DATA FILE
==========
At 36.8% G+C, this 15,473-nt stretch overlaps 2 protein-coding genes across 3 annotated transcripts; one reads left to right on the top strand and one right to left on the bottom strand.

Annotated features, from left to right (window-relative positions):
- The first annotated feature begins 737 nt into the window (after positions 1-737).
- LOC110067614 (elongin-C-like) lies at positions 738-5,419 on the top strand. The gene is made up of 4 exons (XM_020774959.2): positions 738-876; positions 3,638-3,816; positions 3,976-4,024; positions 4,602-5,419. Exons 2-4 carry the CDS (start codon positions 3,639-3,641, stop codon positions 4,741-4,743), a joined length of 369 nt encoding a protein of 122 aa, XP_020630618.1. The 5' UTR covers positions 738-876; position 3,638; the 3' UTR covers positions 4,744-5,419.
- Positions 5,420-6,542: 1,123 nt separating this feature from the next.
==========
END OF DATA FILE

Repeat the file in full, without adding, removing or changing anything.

At 36.8% G+C, this 15,473-nt stretch overlaps 2 protein-coding genes across 3 annotated transcripts; one reads left to right on the top strand and one right to left on the bottom strand.

Annotated features, from left to right (window-relative positions):
- The first annotated feature begins 737 nt into the window (after positions 1-737).
- LOC110067614 (elongin-C-like) lies at positions 738-5,419 on the top strand. The gene is made up of 4 exons (XM_020774959.2): positions 738-876; positions 3,638-3,816; positions 3,976-4,024; positions 4,602-5,419. Exons 2-4 carry the CDS (start codon positions 3,639-3,641, stop codon positions 4,741-4,743), a joined length of 369 nt encoding a protein of 122 aa, XP_020630618.1. The 5' UTR covers positions 738-876; position 3,638; the 3' UTR covers positions 4,744-5,419.
- Positions 5,420-6,542: 1,123 nt separating this feature from the next.